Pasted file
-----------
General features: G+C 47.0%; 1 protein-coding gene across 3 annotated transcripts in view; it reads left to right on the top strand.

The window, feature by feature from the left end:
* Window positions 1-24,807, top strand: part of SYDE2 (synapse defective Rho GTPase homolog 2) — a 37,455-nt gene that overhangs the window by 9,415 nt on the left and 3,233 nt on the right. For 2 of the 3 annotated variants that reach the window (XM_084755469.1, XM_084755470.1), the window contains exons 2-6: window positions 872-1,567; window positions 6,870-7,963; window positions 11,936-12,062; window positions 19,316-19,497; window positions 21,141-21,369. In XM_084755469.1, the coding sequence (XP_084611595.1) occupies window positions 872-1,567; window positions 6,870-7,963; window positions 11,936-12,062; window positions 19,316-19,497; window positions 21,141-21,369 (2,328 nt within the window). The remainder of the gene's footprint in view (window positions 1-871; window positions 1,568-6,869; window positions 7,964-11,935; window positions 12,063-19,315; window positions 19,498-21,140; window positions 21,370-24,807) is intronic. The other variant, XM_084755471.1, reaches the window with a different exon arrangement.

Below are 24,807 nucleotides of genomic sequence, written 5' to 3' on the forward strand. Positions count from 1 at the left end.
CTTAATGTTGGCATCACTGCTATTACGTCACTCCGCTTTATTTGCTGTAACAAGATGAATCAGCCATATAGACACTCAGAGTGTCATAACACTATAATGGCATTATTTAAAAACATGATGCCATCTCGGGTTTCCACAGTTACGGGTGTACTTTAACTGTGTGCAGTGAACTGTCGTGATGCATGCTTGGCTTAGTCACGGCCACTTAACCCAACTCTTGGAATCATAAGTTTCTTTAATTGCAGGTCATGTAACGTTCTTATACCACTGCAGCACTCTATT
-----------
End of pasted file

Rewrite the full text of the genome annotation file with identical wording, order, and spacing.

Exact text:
General features: G+C 47.0%; 1 protein-coding gene across 3 annotated transcripts in view; it reads left to right on the top strand.

The window, feature by feature from the left end:
* Window positions 1-24,807, top strand: part of SYDE2 (synapse defective Rho GTPase homolog 2) — a 37,455-nt gene that overhangs the window by 9,415 nt on the left and 3,233 nt on the right. For 2 of the 3 annotated variants that reach the window (XM_084755469.1, XM_084755470.1), the window contains exons 2-6: window positions 872-1,567; window positions 6,870-7,963; window positions 11,936-12,062; window positions 19,316-19,497; window positions 21,141-21,369. In XM_084755469.1, the coding sequence (XP_084611595.1) occupies window positions 872-1,567; window positions 6,870-7,963; window positions 11,936-12,062; window positions 19,316-19,497; window positions 21,141-21,369 (2,328 nt within the window). The remainder of the gene's footprint in view (window positions 1-871; window positions 1,568-6,869; window positions 7,964-11,935; window positions 12,063-19,315; window positions 19,498-21,140; window positions 21,370-24,807) is intronic. The other variant, XM_084755471.1, reaches the window with a different exon arrangement.

Below are 24,807 nucleotides of genomic sequence, written 5' to 3' on the forward strand. Positions count from 1 at the left end.
CTTAATGTTGGCATCACTGCTATTACGTCACTCCGCTTTATTTGCTGTAACAAGATGAATCAGCCATATAGACACTCAGAGTGTCATAACACTATAATGGCATTATTTAAAAACATGATGCCATCTCGGGTTTCCACAGTTACGGGTGTACTTTAACTGTGTGCAGTGAACTGTCGTGATGCATGCTTGGCTTAGTCACGGCCACTTAACCCAACTCTTGGAATCATAAGTTTCTTTAATTGCAGGTCATGTAACGTTCTTATACCACTGCAGCACTCTATT